ludibrium

I saw the movie of The Da Vinci Code the other day, which led eventually to my reading the Wikipedia entry on the (fictional, as it turns out) organization known as the Priory of Sion. The article describes the organization as (among other things) "a modern Rosicrucian-esque ludibrium." The term clearly had something to do with games (derived from Latin "ludus," related to play, as in Hesse's Magister Ludi, and also a root of words like "ludicrous"), but I wasn't sure what, so I followed the link to the ludibrium article. (The term is not in MW3 (unabridged) nor in MW11. Interesting.)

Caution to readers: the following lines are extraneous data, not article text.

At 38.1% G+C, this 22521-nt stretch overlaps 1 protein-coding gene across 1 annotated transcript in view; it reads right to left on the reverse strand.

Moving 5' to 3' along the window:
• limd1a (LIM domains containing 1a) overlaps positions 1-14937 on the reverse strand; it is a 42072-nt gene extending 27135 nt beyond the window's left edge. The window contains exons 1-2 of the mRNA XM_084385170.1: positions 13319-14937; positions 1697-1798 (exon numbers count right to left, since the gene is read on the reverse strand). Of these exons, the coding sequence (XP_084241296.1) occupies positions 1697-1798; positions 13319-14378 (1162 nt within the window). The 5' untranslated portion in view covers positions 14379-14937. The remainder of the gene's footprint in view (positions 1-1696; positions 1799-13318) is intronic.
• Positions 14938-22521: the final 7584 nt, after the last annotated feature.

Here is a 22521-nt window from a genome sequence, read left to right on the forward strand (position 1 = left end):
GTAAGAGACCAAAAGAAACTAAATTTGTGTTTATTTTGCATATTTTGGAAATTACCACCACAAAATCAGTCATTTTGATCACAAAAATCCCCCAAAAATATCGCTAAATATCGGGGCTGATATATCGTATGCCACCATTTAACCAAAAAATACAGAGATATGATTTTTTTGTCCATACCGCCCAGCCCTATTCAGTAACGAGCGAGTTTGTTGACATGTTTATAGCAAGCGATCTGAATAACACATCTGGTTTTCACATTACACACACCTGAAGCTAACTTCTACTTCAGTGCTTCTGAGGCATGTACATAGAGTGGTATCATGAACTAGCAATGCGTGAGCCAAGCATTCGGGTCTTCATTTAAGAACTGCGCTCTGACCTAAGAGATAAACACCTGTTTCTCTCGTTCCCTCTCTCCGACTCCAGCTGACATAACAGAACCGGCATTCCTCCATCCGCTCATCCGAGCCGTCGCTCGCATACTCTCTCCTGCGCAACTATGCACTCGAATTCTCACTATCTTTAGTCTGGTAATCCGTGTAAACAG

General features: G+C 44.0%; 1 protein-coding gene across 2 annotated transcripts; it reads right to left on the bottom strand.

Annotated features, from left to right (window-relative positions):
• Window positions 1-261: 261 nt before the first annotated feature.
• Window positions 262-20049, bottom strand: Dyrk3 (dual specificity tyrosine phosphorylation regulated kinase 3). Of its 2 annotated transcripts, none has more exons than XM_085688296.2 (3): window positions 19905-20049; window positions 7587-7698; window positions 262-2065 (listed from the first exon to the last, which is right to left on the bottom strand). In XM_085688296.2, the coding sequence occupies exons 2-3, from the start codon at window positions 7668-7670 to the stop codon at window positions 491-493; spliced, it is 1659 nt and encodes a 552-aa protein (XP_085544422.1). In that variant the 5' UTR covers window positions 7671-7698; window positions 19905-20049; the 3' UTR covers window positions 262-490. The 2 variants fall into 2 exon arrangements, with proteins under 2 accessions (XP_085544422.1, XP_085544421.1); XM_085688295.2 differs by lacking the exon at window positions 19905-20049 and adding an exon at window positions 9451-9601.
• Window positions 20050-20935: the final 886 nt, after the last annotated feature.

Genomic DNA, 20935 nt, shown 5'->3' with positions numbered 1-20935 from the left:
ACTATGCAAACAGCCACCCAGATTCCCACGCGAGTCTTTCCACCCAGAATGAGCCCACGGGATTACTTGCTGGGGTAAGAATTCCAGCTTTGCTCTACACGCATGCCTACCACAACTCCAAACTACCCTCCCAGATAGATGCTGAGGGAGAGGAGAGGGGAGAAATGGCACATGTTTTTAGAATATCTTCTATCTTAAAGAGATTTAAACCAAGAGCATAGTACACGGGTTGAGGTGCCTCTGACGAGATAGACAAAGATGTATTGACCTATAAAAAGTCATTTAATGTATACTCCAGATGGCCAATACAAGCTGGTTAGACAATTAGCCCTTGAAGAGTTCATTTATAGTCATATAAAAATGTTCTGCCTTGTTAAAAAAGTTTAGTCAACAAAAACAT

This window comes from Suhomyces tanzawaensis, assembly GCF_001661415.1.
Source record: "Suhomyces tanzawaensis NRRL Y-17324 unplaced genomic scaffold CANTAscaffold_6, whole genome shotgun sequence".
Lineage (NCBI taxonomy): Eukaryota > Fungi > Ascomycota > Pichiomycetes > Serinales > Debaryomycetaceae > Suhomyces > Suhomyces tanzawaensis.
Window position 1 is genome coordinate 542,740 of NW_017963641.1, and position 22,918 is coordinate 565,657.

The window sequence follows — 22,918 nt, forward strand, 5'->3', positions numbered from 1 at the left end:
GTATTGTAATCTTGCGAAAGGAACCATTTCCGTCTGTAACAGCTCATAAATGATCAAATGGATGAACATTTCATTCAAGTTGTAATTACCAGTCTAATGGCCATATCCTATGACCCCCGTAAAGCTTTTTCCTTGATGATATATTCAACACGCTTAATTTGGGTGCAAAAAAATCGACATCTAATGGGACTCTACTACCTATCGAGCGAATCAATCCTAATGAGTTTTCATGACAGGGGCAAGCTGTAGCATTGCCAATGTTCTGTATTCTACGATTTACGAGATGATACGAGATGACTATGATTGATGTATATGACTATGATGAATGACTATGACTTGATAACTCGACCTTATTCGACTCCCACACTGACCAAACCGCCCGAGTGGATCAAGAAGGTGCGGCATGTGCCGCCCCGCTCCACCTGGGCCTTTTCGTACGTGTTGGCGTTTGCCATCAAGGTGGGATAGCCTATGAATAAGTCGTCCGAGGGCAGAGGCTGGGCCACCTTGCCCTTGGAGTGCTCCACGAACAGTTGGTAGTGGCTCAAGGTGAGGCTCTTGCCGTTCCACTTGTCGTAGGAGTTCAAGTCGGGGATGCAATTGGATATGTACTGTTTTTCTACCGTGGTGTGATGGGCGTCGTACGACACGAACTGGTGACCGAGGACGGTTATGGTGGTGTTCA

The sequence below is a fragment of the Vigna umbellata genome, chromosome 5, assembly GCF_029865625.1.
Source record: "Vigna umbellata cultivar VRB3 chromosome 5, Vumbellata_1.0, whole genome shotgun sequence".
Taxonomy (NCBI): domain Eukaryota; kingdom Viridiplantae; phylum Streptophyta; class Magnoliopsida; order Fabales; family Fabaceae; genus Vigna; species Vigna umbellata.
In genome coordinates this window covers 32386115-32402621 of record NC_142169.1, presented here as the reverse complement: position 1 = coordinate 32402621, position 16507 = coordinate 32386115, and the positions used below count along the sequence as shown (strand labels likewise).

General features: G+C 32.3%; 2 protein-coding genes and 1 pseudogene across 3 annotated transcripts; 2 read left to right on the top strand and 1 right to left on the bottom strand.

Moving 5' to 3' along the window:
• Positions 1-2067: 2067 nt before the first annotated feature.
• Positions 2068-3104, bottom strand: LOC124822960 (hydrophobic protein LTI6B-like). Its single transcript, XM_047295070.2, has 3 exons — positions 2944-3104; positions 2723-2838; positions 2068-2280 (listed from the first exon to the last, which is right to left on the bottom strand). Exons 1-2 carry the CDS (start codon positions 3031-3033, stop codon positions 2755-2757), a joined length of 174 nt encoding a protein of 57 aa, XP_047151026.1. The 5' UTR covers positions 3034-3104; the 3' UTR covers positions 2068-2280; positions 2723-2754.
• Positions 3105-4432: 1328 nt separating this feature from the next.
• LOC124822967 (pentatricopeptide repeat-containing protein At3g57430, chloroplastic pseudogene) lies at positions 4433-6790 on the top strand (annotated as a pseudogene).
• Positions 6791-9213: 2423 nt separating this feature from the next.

The Wikipedia article defines "ludibrium" as "a plaything or a trivial game," but then goes on to apply the term to the third Rosicrucian Manifesto, to the Situationist International, and to the Priory of Sion, so I'm guessing it can also refer to elaborate hoaxes that in some sense are treated like, or feel like, games. Apparently Frances Yates (author of Giordano Bruno and the Hermetic Tradition and The Art of Memory, both of which I really ought to read someday) indicated that (to quote Wikipedia) "the term implies more some sort of Divine Comedy, a dramatic allegory played in the political domain." I have no clear idea what that means, or what it has to do with playthings or games. I'm really falling down on the job here, aren't I? I'll try to do better.